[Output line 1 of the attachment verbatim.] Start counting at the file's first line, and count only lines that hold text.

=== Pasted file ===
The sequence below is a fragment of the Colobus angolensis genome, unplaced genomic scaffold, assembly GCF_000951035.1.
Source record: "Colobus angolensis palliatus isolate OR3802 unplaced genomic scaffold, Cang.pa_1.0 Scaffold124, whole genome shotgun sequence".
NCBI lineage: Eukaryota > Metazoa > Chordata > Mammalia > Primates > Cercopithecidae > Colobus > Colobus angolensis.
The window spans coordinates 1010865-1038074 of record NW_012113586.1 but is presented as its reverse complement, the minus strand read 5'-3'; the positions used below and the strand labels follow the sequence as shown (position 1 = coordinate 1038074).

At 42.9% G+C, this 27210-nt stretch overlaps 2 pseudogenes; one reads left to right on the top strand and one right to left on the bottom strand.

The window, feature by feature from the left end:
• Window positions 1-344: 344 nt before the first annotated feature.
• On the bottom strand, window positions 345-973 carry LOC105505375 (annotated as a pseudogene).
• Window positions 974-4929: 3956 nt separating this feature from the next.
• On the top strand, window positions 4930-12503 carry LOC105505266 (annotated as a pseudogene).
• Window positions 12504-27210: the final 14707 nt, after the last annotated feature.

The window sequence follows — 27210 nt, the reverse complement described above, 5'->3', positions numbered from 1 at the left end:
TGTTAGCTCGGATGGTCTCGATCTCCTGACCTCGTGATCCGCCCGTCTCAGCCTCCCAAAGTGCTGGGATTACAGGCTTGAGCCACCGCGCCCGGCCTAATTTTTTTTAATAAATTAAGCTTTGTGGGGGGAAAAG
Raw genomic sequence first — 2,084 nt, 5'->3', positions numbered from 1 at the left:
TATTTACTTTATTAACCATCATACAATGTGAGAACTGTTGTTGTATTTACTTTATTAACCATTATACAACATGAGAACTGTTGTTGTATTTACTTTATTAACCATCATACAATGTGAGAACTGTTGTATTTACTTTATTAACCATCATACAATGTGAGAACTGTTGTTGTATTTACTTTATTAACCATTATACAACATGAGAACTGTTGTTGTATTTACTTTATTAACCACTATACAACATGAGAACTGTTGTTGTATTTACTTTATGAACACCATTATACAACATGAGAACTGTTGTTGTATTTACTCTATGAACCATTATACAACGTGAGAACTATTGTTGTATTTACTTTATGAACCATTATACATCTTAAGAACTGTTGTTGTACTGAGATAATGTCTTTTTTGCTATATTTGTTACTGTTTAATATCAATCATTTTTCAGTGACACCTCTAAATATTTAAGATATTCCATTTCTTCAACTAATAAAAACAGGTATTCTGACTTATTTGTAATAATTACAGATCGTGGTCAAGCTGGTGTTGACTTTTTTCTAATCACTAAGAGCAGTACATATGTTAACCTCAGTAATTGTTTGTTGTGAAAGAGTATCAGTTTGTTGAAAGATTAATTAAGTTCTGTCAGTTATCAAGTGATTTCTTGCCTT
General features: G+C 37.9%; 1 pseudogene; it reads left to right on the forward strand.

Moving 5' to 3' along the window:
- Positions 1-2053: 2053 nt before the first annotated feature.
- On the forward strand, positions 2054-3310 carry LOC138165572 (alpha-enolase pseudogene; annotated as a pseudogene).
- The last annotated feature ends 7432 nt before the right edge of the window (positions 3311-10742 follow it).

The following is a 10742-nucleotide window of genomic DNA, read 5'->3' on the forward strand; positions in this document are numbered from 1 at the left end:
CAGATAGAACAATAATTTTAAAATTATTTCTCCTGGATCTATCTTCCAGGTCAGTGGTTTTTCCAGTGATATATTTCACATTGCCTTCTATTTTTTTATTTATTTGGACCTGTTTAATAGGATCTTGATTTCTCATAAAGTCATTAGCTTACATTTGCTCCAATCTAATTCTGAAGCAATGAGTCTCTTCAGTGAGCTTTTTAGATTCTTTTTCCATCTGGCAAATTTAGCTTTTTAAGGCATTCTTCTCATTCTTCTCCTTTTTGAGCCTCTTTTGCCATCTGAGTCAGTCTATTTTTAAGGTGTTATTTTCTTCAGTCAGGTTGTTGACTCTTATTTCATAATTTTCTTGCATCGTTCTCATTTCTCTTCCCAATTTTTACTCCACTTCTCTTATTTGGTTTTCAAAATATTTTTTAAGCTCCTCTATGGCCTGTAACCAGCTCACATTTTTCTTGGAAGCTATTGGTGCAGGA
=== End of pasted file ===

The sequence below is a fragment of the Colobus angolensis genome, unplaced genomic scaffold, assembly GCF_000951035.1.